TreeFeathers Miniatures was mentioned in the New York Times!

Wow! My work was mentioned in an article in the New York Times last week: "A Hobby Best Kept Small" by author J. Courtney Sullivan. In recent years Sullivan has rediscovered her childhood love of dollhouse miniatures and her article gives a fond and humorous look at the hobby.

In fact Sullivan has fallen SO under the sway of the hobby (we all know how that goes) that she included it in her latest novel, Maine:

"When I started writing my second novel, I decided that one of the characters would have a passion for dollhouses, which allowed me to do hours of guilt-free 'research' online and at the Manhattan Dollhouse boutique inside F. A. O. Schwarz. I wrote entire chapters about dollhouse exhibitions and created an ill-fated love affair between two characters that began with a dollhouse."

Well, Ms. Sullivan, welcome back to the hobby. Of course you realize that soon miniatures are going to take over your entire life as you find yourself buying things just to take them apart and use the bits, or asking waitresses for extra jelly just to get the little plastic tubs (great sinks), or reminding surgeons as they put you under that you want to keep that leftover tubing when they're done because it'll make such a great gaa...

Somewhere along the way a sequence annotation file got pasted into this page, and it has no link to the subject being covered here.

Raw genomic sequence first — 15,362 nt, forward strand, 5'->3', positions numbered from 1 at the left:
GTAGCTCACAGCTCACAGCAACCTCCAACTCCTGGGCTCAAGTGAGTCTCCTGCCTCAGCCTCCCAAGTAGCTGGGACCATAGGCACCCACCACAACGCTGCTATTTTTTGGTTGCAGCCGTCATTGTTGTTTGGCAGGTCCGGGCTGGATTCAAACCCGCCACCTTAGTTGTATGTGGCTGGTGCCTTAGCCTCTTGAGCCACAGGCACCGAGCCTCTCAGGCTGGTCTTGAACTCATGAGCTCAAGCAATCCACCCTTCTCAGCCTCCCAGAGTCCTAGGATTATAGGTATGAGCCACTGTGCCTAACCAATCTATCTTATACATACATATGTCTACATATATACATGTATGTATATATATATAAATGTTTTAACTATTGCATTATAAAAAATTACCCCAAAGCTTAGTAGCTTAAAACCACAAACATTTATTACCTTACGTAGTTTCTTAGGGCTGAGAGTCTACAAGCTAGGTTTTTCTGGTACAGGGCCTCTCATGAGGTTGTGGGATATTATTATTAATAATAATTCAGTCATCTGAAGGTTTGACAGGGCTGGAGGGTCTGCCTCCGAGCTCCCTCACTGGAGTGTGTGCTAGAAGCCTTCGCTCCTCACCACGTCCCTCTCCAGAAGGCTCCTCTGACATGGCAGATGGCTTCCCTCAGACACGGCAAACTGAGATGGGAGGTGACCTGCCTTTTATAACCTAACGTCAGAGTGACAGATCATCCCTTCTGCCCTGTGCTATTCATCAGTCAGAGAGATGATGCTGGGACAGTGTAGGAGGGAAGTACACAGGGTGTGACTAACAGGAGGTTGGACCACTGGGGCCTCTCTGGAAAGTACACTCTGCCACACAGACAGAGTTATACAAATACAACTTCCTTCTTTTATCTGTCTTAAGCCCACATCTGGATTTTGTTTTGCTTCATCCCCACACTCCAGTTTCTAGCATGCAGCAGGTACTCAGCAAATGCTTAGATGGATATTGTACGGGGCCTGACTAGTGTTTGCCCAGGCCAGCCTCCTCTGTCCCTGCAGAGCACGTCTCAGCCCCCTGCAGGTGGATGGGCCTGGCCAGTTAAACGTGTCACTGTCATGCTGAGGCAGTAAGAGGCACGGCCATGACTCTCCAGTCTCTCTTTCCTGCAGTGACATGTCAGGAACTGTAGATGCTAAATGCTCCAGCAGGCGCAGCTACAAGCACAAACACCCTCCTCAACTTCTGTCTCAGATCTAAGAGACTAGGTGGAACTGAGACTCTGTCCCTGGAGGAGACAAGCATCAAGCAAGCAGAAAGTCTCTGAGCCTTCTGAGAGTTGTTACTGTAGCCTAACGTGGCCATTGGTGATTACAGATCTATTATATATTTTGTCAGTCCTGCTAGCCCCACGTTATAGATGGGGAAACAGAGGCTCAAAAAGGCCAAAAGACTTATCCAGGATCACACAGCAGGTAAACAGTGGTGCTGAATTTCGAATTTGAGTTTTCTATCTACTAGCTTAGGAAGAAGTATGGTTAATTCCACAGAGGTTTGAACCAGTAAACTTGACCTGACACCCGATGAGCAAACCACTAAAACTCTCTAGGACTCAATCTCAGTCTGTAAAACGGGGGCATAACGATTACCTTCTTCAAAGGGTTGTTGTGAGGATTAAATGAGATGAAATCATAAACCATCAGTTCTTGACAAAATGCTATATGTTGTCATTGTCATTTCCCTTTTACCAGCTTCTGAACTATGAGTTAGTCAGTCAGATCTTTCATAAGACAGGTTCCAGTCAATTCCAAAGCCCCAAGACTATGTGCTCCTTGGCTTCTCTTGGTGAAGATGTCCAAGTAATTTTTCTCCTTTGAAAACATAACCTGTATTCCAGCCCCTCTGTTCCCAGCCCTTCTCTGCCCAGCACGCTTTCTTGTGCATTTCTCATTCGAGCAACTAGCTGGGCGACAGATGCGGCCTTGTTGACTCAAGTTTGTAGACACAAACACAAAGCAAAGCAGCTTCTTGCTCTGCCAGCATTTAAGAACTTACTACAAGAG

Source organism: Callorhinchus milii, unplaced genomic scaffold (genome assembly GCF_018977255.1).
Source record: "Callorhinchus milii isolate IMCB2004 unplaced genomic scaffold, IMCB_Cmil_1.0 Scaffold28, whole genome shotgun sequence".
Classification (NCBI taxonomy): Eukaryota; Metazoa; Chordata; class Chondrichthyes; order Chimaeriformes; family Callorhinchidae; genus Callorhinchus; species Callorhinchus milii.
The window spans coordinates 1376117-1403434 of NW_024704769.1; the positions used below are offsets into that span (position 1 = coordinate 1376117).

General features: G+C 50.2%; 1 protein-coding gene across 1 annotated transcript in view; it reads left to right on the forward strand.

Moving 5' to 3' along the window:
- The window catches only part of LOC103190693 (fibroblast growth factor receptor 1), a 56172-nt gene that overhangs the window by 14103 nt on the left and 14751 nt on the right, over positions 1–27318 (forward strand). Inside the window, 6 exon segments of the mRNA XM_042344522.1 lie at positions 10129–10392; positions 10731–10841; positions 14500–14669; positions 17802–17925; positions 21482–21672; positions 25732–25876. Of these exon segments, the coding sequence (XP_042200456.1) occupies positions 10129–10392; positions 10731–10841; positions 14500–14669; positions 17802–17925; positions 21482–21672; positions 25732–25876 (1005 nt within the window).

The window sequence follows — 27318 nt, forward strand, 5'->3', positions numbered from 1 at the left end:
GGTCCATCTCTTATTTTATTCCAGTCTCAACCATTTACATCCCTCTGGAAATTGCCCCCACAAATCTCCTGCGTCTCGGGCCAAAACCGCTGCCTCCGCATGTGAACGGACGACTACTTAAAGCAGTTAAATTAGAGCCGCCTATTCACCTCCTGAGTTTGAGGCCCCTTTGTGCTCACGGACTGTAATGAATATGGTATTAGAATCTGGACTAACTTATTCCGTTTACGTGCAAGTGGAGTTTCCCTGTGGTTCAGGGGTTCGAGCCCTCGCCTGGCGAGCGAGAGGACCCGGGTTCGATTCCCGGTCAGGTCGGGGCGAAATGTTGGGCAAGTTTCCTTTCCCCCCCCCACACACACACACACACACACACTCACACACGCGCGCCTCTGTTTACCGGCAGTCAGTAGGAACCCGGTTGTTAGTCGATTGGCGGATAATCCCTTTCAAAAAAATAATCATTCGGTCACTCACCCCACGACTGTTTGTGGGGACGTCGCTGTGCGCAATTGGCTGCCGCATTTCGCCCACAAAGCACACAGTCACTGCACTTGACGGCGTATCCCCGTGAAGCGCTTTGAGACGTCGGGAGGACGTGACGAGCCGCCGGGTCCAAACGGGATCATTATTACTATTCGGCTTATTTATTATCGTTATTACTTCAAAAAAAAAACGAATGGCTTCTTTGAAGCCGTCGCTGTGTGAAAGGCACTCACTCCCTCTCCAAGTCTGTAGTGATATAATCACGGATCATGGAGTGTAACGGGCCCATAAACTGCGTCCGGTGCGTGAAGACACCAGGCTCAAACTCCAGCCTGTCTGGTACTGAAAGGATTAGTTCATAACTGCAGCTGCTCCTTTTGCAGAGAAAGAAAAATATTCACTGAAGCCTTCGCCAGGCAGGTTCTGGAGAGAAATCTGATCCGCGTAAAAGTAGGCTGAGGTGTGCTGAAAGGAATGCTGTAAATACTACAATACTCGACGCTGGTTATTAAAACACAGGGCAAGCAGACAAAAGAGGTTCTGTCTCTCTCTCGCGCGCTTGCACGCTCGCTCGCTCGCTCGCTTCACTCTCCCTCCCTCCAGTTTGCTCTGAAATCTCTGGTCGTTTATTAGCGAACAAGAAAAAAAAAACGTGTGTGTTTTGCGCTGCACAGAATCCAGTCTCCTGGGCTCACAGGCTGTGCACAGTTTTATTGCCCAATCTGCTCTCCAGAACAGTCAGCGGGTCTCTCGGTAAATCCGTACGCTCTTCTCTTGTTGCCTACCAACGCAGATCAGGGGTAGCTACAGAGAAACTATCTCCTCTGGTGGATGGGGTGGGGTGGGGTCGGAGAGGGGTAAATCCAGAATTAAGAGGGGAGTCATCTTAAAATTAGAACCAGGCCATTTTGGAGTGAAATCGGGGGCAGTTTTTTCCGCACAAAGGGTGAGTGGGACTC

On the upside, merely owning a dollhouse won't seem embarrassing at all by comparison (to your family). And thank you for mentioning TreeFeathers Miniatures in your article!

1914 Doll Goes For $168,000 at Auction

French Sculptor Albert Marque's 1914 Doll a $168,000 Thriller at Frasher's July 9 Auction

KANSAS CITY, MO.- Sculpted by the renowned French artist Albert Marque (1872-1939), an extremely rare 1914 portrait doll originally commissioned for the Paris boutique Margaine-Lacroix sold to rousing applause for $168,000 (inclusive of 12% buyer’s premium) at Frasher’s July 9 auction. The buyer, who beat out four phone bidders and additional on-site bidders at the KCI-Expo Center in Kansas City, was new to Frasher’s client roster.

“The winning bidder is a collector of French dolls and German character dolls, and they obviously go for the very best,” said Barbara Frasher, president of Frasher’s Doll Auctions.

As noted by doll historians, during World War I, Albert Marque was persuaded by Parisian couturier Jeanne Margaine-LaCroix to sculpt 100 fashion dolls, each signed, numbered and clothed in a custom-designed costume representing royalty or a particular region of France. The exquisite 22-inch dolls were celebrated by the French not only as important artworks but also as cultural icons that stood up proudly to the influx of wartime dolls from Germany.

Read full article...

Tuesday with Tuffy

Monsieur La Souris finally arrived yesterday! After being held up for several weeks in the Canadian postal strike, he arrived hot and disheveled but none the worse for wear. Herbert was thrilled to see him and quickly organized a welcome party.